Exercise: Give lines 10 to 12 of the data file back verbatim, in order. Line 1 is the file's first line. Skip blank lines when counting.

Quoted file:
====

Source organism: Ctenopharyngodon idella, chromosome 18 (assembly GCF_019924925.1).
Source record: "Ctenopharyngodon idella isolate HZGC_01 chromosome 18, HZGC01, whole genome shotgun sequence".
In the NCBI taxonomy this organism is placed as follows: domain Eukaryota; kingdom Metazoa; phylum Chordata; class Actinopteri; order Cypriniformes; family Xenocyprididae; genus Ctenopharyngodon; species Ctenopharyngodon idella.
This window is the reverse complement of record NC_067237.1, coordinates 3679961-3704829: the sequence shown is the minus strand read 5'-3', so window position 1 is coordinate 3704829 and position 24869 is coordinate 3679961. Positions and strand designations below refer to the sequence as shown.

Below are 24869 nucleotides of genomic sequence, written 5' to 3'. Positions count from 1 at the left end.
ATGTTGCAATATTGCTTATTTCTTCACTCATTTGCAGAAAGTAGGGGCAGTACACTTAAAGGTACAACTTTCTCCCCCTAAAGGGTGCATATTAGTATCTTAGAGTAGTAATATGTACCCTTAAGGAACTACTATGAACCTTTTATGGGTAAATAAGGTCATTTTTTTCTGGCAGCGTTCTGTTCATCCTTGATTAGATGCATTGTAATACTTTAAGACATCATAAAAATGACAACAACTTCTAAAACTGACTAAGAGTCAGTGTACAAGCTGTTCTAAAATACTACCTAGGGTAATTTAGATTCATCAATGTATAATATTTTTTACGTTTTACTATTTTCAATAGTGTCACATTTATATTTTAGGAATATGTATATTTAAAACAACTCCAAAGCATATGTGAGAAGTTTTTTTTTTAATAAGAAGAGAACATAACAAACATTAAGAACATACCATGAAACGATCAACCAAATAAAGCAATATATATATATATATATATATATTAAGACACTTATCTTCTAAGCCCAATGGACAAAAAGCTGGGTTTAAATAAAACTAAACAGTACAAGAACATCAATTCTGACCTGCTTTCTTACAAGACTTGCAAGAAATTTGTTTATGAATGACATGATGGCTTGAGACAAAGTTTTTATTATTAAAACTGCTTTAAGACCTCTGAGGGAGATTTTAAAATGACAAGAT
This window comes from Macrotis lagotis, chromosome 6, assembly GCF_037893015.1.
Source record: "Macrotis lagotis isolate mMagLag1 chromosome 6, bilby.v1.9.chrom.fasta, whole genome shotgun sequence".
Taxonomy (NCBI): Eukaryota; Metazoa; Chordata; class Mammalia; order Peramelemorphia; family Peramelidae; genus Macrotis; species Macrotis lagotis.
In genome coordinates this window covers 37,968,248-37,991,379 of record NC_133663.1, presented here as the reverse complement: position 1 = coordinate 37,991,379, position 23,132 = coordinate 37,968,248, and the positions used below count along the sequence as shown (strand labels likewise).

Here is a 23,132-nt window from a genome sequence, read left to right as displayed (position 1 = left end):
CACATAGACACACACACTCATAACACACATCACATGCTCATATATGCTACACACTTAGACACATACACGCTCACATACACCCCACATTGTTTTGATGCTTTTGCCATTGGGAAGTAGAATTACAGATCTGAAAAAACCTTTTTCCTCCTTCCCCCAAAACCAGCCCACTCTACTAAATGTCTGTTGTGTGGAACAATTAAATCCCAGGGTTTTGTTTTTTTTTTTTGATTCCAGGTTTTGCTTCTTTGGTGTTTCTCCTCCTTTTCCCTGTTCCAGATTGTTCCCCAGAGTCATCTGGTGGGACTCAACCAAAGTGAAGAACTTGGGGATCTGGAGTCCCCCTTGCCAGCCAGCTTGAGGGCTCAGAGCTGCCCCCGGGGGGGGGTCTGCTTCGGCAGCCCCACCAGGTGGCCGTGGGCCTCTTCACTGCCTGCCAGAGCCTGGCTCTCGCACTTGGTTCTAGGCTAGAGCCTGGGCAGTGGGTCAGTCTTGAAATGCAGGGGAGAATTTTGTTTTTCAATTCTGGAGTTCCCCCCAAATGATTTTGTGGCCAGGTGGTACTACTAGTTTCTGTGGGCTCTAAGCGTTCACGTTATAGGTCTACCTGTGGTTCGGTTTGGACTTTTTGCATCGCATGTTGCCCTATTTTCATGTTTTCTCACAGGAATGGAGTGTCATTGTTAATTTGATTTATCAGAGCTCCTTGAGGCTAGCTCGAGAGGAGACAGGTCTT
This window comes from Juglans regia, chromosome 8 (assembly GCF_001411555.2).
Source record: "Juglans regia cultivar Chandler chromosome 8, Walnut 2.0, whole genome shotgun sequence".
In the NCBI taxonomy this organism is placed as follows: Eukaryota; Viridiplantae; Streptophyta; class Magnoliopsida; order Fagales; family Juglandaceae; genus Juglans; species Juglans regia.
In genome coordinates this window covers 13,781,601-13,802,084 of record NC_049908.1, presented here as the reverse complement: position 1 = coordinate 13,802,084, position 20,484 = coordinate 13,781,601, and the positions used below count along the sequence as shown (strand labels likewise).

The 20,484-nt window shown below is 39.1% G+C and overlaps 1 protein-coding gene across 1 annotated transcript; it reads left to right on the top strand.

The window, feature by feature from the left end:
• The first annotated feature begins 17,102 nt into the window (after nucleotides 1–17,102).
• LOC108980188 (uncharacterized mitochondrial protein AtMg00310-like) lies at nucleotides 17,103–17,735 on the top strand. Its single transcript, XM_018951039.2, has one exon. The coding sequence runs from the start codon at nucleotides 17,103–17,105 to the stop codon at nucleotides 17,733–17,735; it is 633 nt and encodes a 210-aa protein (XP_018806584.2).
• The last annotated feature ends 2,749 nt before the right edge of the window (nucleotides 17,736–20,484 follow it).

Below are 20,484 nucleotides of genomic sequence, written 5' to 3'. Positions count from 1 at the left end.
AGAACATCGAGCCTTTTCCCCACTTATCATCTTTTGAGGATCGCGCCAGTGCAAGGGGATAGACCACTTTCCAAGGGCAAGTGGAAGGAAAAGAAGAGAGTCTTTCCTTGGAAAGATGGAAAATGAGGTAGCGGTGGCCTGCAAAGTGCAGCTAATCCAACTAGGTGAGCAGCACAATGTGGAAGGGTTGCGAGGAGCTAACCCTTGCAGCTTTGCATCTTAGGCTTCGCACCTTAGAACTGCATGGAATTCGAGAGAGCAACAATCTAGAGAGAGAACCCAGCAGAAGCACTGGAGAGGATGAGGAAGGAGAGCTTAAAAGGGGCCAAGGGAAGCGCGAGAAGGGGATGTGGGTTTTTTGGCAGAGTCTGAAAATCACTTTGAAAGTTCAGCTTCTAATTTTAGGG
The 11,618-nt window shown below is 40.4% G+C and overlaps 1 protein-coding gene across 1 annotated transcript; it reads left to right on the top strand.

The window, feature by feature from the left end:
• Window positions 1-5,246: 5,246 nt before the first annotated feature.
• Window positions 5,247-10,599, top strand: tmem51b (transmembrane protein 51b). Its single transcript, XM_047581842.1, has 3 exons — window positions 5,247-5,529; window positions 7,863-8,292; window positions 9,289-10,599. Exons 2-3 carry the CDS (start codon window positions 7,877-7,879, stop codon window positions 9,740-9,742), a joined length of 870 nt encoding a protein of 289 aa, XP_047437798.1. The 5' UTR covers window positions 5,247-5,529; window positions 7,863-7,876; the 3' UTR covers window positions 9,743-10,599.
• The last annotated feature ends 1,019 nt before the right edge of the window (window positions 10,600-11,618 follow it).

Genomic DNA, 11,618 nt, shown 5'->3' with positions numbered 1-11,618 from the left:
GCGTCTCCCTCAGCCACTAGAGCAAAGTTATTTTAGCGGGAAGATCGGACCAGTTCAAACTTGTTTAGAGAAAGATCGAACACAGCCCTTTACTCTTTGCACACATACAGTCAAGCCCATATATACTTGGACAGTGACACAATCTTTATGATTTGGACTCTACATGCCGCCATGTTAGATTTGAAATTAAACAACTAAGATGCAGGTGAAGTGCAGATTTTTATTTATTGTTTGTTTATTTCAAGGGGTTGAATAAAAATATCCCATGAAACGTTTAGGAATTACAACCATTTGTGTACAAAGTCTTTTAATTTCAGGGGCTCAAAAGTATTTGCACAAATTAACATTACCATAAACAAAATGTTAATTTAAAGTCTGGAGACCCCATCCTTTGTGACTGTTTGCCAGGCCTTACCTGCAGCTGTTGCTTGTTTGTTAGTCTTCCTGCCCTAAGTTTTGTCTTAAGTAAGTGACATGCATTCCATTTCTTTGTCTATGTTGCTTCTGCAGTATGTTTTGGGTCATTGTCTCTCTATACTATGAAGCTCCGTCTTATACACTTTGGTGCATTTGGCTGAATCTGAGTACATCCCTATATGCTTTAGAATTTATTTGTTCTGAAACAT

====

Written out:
In genome coordinates this window covers 37,968,248-37,991,379 of record NC_133663.1, presented here as the reverse complement: position 1 = coordinate 37,991,379, position 23,132 = coordinate 37,968,248, and the positions used below count along the sequence as shown (strand labels likewise).

Here is a 23,132-nt window from a genome sequence, read left to right as displayed (position 1 = left end):
CACATAGACACACACACTCATAACACACATCACATGCTCATATATGCTACACACTTAGACACATACACGCTCACATACACCCCACATTGTTTTGATGCTTTTGCCATTGGGAAGTAGAATTACAGATCTGAAAAAACCTTTTTCCTCCTTCCCCCAAAACCAGCCCACTCTACTAAATGTCTGTTGTGTGGAACAATTAAATCCCAGGGTTTTGTTTTTTTTTTTTGATTCCAGGTTTTGCTTCTTTGGTGTTTCTCCTCCTTTTCCCTGTTCCAGATTGTTCCCCAGAGTCATCTGGTGGGACTCAACCAAAGTGAAGAACTTGGGGATCTGGAGTCCCCCTTGCCAGCCAGCTTGAGGGCTCAGAGCTGCCCCCGGGGGGGGGTCTGCTTCGGCAGCCCCACCAGGTGGCCGTGGGCCTCTTCACTGCCTGCCAGAGCCTGGCTCTCGCACTTGGTTCTAGGCTAGAGCCTGGGCAGTGGGTCAGTCTTGAAATGCAGGGGAGAATTTTGTTTTTCAATTCTGGAGTTCCCCCCAAATGATTTTGTGGCCAGGTGGTACTACTAGTTTCTGTGGGCTCTAAGCGTTCACGTTATAGGTCTACCTGTGGTTCGGTTTGGACTTTTTGCATCGCATGTTGCCCTATTTTCATGTTTTCTCACAGGAATGGAGTGTCATTGTTAATTTGATTTATCAGAGCTCCTTGAGGCTAGCTCGAGAGGAGACAGGTCTT